UO researchers making an impact in biology, mathematics, physics and psychology have been chosen as winners of 2017 Research Excellence Awards.
Presented by the Office of the Vice President for Research and Innovation, the awards celebrate the significant impact of UO faculty members engaged in research and scholarly activity.
This year seven faculty members are being recognized for research excellence in five awards categories.
The Outstanding Career Award will go to Paul Slovic, a professor in the Department of Psychology. The award is given to tenured faculty members at the associate or full professor rank with a history of distinguished scholarship. Slovic has been a fixture in the psychology department since 1966 and his work on decision making and risk perception has had huge societal impact. Slovic's research is also highly significant to academia, as he is ranked 325th among scientists of all time in the citation of his work. This significance is further displayed in the number of awards Slovic has received over the years including
Society for Risk Analysis Distinguished Contribution Award in 1991
American Psychological Association Distinguished Scientific Contribution Award in 1993
Oregon Academy of ScienceOutstanding Contribution to Science Award in 1995
Stockholm School of Economics honorary doctorate in 1996
University of East Anglia honorary doctorate in 2005
In 2015, Slovic was elected to the American Academy of Arts and Sciences and to the National Academy of Sciences in 2016. These awards and titles demonstrate Slovic's long and impactful research career.
The winner of the Early Career Award is Ben Elias, an assistant professor in the Department of Mathematics. The honor recognizes tenure-track faculty members at the assistant professor rank who have a track record of significant scholarship and emergent recognition. Elias received the award due to his prolific publications, including a high impact paper in the pristigious journal Annals of Mathematics, as well as his national recognition through receiving an NSF Early Career Award, a Sloan Research Fellowship, and the New Horizons in Mathematics Prize.
The award for an Outstanding Accomplishment Non-Tenure-Track Faculty Researcher goes to Robert Schofield, a research assistant professor in the Center for High Energy Physics. The award honors a non-tenure-track faculty member engaged in independent research activities. Schofield received the award for his crucial contributions to the first discovery of gravitational waves. This discovery was named Science Breakthrough of the Year and received the Breakthrough Prize in addition to bringing significant national attention to the University of Oregon.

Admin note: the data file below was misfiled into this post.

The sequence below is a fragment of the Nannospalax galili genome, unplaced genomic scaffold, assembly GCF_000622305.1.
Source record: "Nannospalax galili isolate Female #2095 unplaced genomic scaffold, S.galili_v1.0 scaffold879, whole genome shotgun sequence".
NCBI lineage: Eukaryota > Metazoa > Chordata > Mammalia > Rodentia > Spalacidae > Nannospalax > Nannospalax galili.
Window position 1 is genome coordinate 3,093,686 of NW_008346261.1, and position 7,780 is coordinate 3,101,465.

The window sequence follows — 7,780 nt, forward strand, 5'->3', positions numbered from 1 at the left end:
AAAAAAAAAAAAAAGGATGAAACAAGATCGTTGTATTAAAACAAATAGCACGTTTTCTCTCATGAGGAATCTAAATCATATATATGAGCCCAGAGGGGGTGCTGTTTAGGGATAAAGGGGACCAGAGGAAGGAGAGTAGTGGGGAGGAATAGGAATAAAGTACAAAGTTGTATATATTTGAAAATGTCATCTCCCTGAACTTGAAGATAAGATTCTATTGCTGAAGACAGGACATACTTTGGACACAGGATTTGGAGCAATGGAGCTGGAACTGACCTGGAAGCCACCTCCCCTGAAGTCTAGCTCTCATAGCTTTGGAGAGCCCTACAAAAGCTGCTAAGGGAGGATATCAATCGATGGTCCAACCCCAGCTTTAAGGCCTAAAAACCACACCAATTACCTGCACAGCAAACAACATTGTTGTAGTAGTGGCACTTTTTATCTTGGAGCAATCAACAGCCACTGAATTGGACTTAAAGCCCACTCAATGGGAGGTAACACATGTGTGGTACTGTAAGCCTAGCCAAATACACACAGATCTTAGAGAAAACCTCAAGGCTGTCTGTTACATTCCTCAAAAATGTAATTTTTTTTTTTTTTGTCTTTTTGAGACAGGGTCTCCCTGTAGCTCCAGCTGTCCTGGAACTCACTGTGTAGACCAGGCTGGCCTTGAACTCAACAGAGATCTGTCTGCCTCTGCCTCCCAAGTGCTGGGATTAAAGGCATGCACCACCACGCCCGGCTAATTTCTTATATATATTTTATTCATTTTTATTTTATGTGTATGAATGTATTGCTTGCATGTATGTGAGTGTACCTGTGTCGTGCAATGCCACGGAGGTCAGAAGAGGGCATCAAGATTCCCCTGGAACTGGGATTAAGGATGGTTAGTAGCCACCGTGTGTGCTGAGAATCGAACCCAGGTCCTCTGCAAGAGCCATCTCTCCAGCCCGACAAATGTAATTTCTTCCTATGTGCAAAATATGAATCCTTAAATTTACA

The award for Outstanding Accomplishment Non-Tenure-Track Faculty Research Support goes to Steve Wiemhold, a research specialist and instrument engineer in the Center for Advanced Materials Characterization in Oregon (CAMCOR). The award recognizes a non-tenure track faculty member with a documented record of providing exceptional and innovative technical support to UO researchers. Wiemhold has been a "hero" to the CAMCOR lab managers, and his efficient work has resulted in greater than 90% instrumetn operation time. In addition, Wiemhold teaches a vacuum systems and electronics class that has been well-received by both students and their future employers.
This year's Innovation and Impact Award goes to Shawn Lockery, Janis Weeks and William Roberts for their work developing and bringing the NemaMetrix ScreenChip system to market. The ScreenChip allows researchers to rapidly and accurately screen phenotypes of genes, drugs, and pathways in a living organism, leading to faster discovery f medical treatments. Lockery is a professor in the Department of Biology. Weeks and Roberts are professors emeriti. The award recognizes contributions by faculty and staff from any academic discipline for outstanding entrepreneurial activity that has resulted in innovations with a measurable societal or environmental impact.
The Research Excellence Awards will be delivered — along with the Distinguished Teaching Awards and Exceptional Mentorship Awards — as part of the Outstanding Achievement Awards ceremony, which begins at 5 p.m. Tuesday, June 6. The ceremony is co-hosted by the Office of the Provost and Academic Affairs, the Graduate School and the Office of the Vice President for Research and Innovation.